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New "Invisible Glass" Could Enhance Solar Cell Efficiency

Normal glass (left) vs Invisible glass (right)

An invisible glass like the one developed by Nippon Electric Glass Co could really make a difference in how much of Sun’s rays are actually hitting the photosensitive area of a solar cell and ultimately its efficiency.

The scientists who invented the invisible glass had in mind to reduce reflections to the maximum, so that it can be used in a large variety of applications, ranging from phone screens to solar panels.

In a normal glass substrate, only 92 percent of the light passes through, while the rest is being reflected back. In the invisible glass, only 0.5 percent is reflected, while 99.5 percent of the light passes through.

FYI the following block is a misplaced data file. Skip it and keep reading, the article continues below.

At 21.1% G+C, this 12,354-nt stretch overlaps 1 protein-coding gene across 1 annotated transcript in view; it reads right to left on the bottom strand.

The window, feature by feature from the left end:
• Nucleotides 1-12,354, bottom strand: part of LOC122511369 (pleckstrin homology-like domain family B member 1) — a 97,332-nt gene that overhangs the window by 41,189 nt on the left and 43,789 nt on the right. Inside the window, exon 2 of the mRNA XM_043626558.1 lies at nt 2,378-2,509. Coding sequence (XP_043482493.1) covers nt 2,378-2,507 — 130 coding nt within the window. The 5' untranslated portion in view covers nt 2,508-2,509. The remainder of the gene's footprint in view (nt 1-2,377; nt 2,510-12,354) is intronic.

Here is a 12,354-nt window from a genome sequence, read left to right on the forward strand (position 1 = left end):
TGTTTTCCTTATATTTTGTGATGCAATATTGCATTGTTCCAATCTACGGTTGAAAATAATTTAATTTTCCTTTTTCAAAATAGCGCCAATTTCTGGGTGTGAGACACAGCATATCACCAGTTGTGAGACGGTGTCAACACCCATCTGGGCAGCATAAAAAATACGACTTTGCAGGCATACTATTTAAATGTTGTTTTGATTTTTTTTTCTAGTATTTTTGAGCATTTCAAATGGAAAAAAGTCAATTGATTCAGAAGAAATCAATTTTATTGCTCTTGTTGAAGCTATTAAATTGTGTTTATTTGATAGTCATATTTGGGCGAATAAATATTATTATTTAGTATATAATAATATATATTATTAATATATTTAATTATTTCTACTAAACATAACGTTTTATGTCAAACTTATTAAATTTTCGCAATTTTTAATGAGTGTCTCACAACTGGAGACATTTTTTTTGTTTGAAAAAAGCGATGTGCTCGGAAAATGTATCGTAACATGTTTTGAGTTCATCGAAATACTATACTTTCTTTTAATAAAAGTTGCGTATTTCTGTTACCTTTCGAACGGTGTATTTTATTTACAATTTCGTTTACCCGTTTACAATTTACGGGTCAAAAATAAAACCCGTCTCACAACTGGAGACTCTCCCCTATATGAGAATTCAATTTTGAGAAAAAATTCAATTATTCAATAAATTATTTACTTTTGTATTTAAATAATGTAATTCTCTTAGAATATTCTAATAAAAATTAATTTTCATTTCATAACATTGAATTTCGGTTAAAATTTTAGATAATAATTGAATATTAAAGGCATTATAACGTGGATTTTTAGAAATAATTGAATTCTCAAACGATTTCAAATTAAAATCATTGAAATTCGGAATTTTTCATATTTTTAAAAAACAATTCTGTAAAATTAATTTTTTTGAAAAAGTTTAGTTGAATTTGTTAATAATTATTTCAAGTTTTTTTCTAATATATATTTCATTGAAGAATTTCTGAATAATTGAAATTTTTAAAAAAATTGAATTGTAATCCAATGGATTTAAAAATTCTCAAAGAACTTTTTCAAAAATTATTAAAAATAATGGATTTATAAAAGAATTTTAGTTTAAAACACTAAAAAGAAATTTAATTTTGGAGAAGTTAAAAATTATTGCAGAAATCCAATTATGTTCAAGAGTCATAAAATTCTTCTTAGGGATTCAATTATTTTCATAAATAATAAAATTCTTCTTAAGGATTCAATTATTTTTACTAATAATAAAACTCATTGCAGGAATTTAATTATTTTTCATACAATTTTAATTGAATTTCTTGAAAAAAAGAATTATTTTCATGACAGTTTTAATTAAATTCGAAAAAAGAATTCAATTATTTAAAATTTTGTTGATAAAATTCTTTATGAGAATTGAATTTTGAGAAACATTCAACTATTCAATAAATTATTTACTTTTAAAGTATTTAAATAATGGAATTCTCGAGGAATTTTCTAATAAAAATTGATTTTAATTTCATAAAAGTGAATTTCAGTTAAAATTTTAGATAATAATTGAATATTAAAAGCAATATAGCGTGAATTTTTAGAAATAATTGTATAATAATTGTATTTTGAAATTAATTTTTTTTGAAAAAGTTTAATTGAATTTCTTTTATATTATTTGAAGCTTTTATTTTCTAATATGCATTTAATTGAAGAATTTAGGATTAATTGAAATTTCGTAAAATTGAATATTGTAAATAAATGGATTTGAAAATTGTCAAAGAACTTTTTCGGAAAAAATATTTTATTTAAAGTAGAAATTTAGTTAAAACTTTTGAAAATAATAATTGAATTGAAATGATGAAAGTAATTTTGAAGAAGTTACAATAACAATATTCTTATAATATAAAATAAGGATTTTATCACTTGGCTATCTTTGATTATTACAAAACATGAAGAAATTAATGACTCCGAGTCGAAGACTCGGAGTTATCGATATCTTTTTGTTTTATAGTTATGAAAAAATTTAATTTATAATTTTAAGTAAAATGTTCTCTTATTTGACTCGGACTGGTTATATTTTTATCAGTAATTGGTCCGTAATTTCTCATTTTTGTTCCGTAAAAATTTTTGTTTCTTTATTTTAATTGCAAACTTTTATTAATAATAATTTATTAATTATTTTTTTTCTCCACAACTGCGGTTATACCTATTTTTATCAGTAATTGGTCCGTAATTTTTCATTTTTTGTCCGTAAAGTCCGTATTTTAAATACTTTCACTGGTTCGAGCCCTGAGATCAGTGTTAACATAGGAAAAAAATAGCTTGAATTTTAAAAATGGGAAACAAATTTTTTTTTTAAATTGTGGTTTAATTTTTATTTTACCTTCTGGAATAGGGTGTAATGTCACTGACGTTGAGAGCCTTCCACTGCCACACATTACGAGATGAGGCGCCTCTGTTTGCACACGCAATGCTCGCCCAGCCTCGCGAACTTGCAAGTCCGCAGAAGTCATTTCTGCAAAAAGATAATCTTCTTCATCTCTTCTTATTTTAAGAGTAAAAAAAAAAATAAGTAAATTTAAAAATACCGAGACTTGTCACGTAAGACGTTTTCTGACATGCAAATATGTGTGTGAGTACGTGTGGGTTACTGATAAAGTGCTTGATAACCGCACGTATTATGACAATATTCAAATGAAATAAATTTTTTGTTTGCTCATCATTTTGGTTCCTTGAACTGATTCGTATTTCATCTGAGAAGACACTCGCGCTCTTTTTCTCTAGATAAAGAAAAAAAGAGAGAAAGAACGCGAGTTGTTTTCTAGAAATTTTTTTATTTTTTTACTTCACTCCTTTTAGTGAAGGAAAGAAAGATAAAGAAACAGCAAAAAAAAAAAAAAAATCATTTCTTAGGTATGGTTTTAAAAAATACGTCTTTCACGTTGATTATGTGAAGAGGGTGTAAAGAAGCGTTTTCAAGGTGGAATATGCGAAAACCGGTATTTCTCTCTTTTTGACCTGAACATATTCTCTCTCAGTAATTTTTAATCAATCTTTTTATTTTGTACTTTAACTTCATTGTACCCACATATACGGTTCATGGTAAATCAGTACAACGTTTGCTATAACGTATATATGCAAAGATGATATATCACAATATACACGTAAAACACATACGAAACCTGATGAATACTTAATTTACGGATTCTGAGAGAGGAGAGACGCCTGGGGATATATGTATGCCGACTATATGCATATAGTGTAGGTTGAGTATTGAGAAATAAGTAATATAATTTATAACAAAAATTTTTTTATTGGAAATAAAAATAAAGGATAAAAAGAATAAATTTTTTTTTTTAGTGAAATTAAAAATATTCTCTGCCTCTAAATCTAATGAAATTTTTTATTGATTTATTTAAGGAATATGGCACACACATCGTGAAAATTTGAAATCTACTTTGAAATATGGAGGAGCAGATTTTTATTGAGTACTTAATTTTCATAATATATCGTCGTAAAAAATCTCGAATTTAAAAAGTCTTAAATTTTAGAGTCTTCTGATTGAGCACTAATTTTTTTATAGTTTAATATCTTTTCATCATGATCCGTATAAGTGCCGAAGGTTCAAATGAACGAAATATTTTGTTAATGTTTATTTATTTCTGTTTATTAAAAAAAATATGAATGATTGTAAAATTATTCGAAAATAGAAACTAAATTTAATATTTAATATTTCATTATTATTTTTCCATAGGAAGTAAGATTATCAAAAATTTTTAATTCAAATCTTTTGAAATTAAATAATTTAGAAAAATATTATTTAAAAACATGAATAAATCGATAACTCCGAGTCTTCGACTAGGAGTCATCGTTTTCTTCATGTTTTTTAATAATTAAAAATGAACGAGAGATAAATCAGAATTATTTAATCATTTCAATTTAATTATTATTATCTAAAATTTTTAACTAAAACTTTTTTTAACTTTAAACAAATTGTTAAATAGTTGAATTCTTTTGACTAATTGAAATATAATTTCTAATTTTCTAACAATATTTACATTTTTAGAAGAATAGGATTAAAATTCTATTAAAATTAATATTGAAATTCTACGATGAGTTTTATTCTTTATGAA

The company said that the luminous reflectance of the glass substrate is 0.1% or even lower. For making the two anti-reflection films, they used more than 30 layers, each being only a few nanometers thick.

Solar panels will definitely benefit from NEG’s invisible glass. While today they still apply some anti-reflective coatings on the panels’ surfaces, the reflections don’t get diminished that much, anyway.


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